1. Emphasis on market-based solutions depoliticizes poverty. Some (Sen 2000) regard this emphasis on market-based solutions as a deliberate attempt on the right to depoliticize the debate surrounding human development and the right to make demands on the state. Regardless of intentions, an overly simplistic or optimistic embrace of privatization can clearly highlight such tensions. Consider the example of the Cochabamba water wars in Bolivia.  In 2000, with the support of the World Bank the government of Bolivia sold control of its public water utility to a consortium of private companies (Aguas Del Tunari).  The people of Cochabamba refused to pay higher water prices and when the government failed to reverse its water privatization decision, a coalition of peasants, teachers, students, and workers formed and joined in public protests to keep water under local public control.  These demonstrations led to the declaration of a state of emergency and the suspension of rights to strike and legitimization of the use of the armed forces to quell civil discontent and unrest.  Ultimately, Aguas del Tunari withdrew from the deal and the protests organizers terminated the strikes.  As the demands for privatization of government water delivery services are increasing on a global scale, with proponents claiming that the poor will benefit from the dividends of privatization, grassroots movements are increasingly contesting the direct intervention of private corporations in these critical economic and social spheres. There is also growing evidence that privatization results in higher fees for basic services and is failing to reach poverty-strapped segments of society and those who have no access (Olivera and Lewis 2004; water makes money 2010).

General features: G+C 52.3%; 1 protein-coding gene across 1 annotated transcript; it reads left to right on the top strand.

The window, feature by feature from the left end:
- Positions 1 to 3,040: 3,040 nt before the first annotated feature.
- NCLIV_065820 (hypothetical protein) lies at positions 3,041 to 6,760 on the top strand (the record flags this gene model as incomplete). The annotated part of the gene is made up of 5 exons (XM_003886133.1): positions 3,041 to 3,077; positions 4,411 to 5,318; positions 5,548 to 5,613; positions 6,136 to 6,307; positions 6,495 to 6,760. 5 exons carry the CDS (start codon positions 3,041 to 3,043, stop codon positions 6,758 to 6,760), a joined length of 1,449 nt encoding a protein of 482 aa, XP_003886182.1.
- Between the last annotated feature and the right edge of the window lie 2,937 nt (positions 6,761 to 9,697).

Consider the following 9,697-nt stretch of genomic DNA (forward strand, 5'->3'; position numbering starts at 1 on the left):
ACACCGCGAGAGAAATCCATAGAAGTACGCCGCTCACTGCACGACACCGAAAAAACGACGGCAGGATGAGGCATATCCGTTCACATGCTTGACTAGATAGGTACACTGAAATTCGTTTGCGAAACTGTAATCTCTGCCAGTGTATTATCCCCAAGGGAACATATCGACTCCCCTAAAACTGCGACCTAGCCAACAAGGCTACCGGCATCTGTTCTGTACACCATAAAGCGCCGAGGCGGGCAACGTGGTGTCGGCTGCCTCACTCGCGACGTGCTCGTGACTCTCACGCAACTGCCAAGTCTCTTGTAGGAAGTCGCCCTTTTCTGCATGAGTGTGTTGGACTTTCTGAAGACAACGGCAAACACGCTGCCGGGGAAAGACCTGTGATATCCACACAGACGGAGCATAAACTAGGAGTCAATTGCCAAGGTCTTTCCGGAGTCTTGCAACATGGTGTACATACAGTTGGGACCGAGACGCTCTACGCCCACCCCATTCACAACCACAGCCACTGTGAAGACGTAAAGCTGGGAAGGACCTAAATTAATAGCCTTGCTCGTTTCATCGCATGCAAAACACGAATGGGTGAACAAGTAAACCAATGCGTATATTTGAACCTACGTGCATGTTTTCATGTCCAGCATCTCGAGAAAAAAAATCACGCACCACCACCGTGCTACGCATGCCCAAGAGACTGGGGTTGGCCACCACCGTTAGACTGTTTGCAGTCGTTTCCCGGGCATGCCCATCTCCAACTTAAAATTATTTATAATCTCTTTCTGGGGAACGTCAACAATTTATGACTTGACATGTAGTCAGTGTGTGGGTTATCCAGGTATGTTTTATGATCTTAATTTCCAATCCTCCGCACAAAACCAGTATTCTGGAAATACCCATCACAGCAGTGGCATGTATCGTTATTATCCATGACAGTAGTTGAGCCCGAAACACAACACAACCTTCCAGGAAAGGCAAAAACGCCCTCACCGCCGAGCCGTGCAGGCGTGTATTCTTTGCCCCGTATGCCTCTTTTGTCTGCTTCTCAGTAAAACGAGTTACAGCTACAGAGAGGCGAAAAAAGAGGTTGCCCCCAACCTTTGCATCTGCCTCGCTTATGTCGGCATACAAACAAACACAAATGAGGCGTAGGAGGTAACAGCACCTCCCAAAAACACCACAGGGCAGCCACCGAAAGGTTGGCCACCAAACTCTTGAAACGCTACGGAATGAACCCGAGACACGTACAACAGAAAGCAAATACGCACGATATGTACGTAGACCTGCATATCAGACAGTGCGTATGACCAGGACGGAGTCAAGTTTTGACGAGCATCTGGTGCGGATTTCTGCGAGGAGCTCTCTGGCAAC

1. Market-based solutions overemphasize consumption at the expense of political agency. To enlist multinational corporations in market-based solutions to poverty entails an imagination of the global poor as a vast, untapped “market” of consumers. As (Karnani, 2007) has pointed out, there is no single, vast market in any sense. More to the point, in the BoP business case studies, the poor are primarily imagined as consumers, whose agency, if imagined at all, is primarily construed in terms of choice exercised with respect to product offerings.  This technique of labeling the poor in apparently value-neutral categories does not simply redirect discourse on basic human needs and services away from the political but also disempowers supposed recipients of any real economic agency. Few of the technologies, programs, or institutions examined in the BoP literature represent resources that local entrepreneurs are able to own, appropriate and master in ways that suit their level of skill and recognition of local opportunities. Rather, initiatives such as the Grameen Bank and Unilver’s soap tend to focus the entrepreneurial urge, structure activities, and even appropriate local resources (such as local coping mechanisms and funds of social capital) to deepen the reach of non-local interests (Elyachar 2005; Karnani, 2007). 

  1. Market-based models overlook the role of local entrepreneurial agency in the making of networks of value.   On close examination, particularly in light of the critiques of BoP, our data on the use of mobile phones in Morocco show that there is much more going on, and point to some important considerations in market-based approaches. Perhaps at the base of all insights is the recognition that entrepreneurism requires a considerable amount of agency – in particular agency with regards to the creation and activation of networks for the creation of value. “Value networks” are an assumed unit of analysis in contemporary business literature for mature markets and industrialized settings, yet this seems to be an underappreciated concept in the market-based development literature. As our research also shows, given the scarcity of material resources in places such as our research site, these value networks will, we argue, artfully blend both social capital and financial and business relationships. 

Hopefully, insights such as these will help us achieve a greater sophistication in our understanding of market-based development strategies. 

Hsain Ilahiane
University of Kentucky

John Sherry
Intel Corporation